Local developer Reliance Properties has submitted a formal rezoning application to redevelop 1166 West Pender Street in downtown Vancouver with a slender, sculptural, 31-storey, 388-ft-tall office tower.
The site is currently occupied by an 11-storey, 151,000-sq-ft office tower, completed in 1974, which up until recently was the longtime regional hub of the federal government’s Canada Revenue Agency.
The proposal creates 348,931 sq. ft. of total floor area, with ground-level commercial space and 29 levels of office space with varied floor plates. A total of six levels of underground parking will accommodate 199 vehicle parking stalls.
Earlier this year, the proponents revealed an early conceptual design that was more irregular-shaped.
However, the now-revised design, which has LEED Gold environmental certification ambitions, cuts back on some of the building’s more abrupt edges.
“Convex and concave exterior walls respond to the contours of the adjacent buildings to form an undulating body wrapped in ceramic-fritted curtain wall glazing,” reads the design rationale by Toronto-based Hariri Pontarini Architects and IBI Group.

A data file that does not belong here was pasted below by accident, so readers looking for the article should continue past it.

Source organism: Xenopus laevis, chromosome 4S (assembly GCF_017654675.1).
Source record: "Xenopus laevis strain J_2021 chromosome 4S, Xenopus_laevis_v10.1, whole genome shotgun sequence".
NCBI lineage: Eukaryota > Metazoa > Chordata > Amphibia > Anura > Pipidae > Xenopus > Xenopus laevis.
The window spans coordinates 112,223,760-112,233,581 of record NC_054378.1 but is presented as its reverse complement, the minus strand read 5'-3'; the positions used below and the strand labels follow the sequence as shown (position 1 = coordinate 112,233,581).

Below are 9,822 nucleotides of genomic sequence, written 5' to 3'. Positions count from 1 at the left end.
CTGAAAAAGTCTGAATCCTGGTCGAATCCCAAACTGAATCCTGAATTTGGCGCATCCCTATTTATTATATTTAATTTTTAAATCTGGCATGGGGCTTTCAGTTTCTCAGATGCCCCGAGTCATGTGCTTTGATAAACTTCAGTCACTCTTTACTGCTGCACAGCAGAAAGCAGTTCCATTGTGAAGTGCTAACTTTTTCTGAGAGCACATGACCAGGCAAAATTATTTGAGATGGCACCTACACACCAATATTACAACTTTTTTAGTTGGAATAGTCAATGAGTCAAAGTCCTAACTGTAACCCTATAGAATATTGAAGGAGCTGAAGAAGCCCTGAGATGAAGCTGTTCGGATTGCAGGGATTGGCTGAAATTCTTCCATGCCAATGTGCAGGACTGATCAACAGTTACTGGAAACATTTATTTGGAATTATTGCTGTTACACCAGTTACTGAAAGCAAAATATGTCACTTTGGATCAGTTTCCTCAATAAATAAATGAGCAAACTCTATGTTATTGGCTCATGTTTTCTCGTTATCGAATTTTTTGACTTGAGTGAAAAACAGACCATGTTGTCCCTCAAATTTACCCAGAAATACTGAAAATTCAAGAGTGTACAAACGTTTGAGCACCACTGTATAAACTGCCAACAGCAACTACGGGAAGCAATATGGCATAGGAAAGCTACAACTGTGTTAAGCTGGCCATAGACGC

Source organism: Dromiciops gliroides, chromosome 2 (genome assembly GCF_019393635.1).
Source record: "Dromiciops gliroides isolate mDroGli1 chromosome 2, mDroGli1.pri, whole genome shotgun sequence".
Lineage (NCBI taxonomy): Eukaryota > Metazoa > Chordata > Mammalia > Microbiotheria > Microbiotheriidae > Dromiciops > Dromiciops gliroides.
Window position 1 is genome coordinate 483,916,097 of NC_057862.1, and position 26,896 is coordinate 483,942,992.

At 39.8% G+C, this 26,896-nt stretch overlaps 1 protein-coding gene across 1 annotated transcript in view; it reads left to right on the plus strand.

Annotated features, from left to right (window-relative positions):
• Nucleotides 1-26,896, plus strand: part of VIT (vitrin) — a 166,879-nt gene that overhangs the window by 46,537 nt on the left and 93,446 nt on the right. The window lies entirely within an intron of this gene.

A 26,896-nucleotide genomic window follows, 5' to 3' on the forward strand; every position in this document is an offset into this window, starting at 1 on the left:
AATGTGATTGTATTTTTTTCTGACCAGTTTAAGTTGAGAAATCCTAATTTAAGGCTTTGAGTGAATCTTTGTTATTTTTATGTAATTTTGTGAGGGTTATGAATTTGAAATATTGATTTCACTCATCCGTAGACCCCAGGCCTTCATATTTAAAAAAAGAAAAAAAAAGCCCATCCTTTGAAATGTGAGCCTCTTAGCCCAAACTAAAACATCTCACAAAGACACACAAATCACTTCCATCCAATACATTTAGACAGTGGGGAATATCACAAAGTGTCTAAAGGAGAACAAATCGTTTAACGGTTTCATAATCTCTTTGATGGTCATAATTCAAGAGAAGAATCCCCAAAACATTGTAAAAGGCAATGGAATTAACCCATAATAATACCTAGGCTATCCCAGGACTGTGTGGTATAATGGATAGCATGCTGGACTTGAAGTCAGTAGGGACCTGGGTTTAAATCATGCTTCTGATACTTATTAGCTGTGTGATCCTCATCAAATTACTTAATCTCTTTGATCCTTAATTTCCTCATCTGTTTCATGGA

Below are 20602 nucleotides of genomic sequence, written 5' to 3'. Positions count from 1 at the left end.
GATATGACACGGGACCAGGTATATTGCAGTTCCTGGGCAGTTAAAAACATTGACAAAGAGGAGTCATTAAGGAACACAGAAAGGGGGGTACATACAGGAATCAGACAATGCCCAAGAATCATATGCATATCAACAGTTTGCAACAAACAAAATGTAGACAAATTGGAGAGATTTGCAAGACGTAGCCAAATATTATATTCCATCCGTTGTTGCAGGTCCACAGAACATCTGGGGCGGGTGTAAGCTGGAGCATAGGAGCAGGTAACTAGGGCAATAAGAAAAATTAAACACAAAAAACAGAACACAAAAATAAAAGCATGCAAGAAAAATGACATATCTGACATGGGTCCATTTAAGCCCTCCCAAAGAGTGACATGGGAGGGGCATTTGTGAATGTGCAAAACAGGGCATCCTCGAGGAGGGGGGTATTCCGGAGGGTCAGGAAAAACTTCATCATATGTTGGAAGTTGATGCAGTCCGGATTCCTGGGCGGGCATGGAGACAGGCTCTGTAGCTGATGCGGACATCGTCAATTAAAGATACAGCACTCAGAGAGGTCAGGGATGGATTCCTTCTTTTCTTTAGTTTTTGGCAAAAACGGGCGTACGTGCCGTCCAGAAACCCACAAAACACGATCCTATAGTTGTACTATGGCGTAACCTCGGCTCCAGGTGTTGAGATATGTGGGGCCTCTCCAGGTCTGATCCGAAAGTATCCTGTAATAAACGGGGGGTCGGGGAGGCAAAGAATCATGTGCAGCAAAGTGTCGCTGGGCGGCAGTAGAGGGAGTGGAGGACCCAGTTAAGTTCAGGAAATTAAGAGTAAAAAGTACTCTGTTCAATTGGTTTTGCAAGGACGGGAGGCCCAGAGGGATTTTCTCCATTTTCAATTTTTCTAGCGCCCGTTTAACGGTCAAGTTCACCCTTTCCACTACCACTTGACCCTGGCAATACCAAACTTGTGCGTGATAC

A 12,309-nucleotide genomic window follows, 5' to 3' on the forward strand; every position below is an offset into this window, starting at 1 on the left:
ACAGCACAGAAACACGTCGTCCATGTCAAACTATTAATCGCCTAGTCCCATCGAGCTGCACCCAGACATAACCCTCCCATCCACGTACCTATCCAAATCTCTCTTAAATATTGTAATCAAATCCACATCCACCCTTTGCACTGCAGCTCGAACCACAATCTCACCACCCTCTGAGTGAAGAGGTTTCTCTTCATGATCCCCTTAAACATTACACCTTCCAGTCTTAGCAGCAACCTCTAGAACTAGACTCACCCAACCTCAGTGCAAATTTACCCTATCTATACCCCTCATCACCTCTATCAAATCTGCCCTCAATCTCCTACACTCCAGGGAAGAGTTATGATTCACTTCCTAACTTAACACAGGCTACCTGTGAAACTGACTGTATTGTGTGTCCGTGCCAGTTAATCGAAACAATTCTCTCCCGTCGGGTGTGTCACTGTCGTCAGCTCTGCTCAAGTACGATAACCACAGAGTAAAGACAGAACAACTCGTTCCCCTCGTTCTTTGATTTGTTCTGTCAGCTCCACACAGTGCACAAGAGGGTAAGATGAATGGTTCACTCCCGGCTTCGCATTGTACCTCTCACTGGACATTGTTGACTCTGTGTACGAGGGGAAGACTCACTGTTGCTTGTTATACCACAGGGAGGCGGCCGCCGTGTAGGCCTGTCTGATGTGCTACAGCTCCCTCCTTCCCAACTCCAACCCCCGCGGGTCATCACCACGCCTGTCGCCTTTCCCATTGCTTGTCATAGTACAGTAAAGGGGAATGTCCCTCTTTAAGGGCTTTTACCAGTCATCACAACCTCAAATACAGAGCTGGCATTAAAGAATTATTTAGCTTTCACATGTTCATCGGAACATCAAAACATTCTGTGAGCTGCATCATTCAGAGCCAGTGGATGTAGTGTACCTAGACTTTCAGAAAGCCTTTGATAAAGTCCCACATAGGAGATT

“A curved white glass curtain wall affords unobstructed views and establishes a distinct character and impressive presence. The ceramic frit also reduces thermal transmission, lowering heating and cooling costs and improving the building’s sustainability.”
There will be a sculptural staircase that “reflects the sinuous forms” of the exterior walls that connect the upper and lower lobby space, and the sloping facade atop the tower features rooftop garden terraces that step down along the building’s northeast pinnacle.
However, this step down was also the result of the requirement to abide to the municipal government’s policy to consider the tower’s shadowing impact on Harbour Green Park, located two blocks north.
“The tower deviates from a typical rectangular form by dropping downwards in a deep wedge shape along the West Pender Street façade. Reducing shadow impact to the surrounding public realm while maintaining height, the floorplates at the top of the building are scaled down,” the rationale continues.
Immediately across from this project site’s laneway is 1133 Melville Street office tower, which will be home to a new Vancouver office for Ernst & Young.
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